Thursday, March 15, 2012

So You Want To Be Published?


I’m working in a migraine fog this morning, so I’m a little late in getting this posted. Hope you’re all having a wonderful Thursday. The weather is simply gorgeous in South Carolina today.

If you’re a writer, you want to be published! No secret formula exists for publication, but certain things will improve and hasten your chances of seeing your name in print.

Topping the list is good writing. This means impeccable copy—your best work. Nothing else is acceptable. You can kiss your chances good-bye, if you don’t live by this market standard.

Your goals shouldn’t be set so high that only a book with your name on the cover adorning the shelves of Books a Million will satisfy. Start small. Even if you have an idea for a book, seek publication with magazine articles and short stories first.

An essential writing tool at this stage is Writer’s Market Guide or, for Christian writers, Christian Writer’s Market Guide. Both books are available in bookstores and online. Writer’s Market also publishes more targeted category guides for short stories and poems. These guides are published annually and can be obtained used for reasonable prices.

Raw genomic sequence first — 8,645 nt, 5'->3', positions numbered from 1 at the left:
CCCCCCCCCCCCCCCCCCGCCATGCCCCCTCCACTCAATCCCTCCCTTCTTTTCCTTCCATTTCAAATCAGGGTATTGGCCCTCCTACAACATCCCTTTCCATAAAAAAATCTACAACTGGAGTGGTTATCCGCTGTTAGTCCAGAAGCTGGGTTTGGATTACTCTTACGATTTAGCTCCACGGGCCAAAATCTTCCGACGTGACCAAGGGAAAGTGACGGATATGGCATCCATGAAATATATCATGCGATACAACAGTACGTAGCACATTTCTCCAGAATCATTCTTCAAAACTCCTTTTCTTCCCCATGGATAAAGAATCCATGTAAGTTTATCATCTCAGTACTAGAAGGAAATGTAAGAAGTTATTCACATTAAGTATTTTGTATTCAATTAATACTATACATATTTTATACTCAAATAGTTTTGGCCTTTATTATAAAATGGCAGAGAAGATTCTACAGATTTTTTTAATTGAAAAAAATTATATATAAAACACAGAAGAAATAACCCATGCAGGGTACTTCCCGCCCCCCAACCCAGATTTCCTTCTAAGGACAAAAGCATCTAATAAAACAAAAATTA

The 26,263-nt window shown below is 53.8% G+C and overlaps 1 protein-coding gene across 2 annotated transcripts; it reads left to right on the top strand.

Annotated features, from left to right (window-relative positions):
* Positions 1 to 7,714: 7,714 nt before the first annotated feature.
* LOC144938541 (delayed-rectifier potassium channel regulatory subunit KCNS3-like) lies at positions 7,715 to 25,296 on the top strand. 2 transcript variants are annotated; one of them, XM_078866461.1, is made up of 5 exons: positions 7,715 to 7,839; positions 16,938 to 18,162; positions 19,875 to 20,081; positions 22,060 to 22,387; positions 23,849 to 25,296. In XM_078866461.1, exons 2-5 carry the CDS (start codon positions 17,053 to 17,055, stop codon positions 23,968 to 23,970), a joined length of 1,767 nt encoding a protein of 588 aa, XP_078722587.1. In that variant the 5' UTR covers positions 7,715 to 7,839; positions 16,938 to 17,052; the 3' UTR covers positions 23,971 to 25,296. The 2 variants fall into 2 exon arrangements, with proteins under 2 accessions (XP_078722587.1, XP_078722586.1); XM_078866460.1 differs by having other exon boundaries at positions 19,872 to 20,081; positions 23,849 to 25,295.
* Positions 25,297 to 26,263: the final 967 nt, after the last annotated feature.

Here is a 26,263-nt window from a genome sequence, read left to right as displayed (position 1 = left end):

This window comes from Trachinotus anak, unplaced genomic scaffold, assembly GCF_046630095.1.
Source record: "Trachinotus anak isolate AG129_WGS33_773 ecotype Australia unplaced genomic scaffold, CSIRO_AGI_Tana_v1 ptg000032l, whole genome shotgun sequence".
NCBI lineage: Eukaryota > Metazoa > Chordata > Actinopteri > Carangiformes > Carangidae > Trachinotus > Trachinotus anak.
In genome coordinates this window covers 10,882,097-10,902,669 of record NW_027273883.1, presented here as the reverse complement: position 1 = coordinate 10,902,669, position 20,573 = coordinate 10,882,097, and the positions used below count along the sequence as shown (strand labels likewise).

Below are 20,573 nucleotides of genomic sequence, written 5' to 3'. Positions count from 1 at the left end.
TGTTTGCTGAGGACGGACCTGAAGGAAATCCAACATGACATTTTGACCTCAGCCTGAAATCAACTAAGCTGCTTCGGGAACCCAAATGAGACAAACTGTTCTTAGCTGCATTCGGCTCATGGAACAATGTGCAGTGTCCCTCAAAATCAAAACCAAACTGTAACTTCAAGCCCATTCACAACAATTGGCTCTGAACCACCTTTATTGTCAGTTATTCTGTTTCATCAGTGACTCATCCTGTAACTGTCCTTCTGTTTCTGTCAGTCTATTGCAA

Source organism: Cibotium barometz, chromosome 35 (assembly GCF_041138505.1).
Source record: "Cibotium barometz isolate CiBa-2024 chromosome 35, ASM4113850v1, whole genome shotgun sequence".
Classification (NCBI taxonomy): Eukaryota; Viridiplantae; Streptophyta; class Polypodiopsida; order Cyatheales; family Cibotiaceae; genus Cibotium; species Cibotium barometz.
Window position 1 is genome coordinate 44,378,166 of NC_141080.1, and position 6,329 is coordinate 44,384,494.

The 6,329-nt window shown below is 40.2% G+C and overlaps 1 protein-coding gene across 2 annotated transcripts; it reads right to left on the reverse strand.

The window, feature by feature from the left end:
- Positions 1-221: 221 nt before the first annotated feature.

A magazine subscription to Writer’s Digest is a valuable resource. A subscription is reasonably priced, but if you don’t want to pay, their website has tons of articles archived to learn from.

Search for small magazines and online writing opportunities. If you’re a Christian writer, the Sunday School take home paper is an excellent break-in opportunity. These listings are in the guides above.

Don’t limit yourself to paying markets.

The objective is to get your name in print to build your credentials and improve your craft. We’ve discussed before that writing is more than talent. Even the most talented writer has to hone their skills. Smaller, non-paying markets are an excellent place to build your resume.

I can’t stress enough the value of attending writer’s conferences. For a new writer, the price may seem hard to justify to family members who try to reconcile the cost with your lack of income in the field. But it’s like attending college. The costs come first, the payoff later. Writer’s conferences jumpstart your writing career like nothing else. They often shorten the length of time to publication because of the opportunities to meet with agents, editors, and other writers who will form your network to get you there.

The bottom line is—there’s no secret or magic formula to getting published, except learning what you don’t know. Seems like a very basic concept, but when starting out, it’s the unknowns that work against you. The resources I’ve listed above will help.

Good, old-fashioned hard work and persevering in daily writing will get you published one day. Believe in yourself and the talent God blessed you with.

Please leave a comment, if you have a question you’d like answered or if you have a piece of advice to add to the above. I’d love to hear experiences about attending writer’s conferences, as well.

17 comments:

  1. Thanks, Laura. Enjoyed the post.

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    1. I'm glad you enjoyed it. Thanks for stopping by.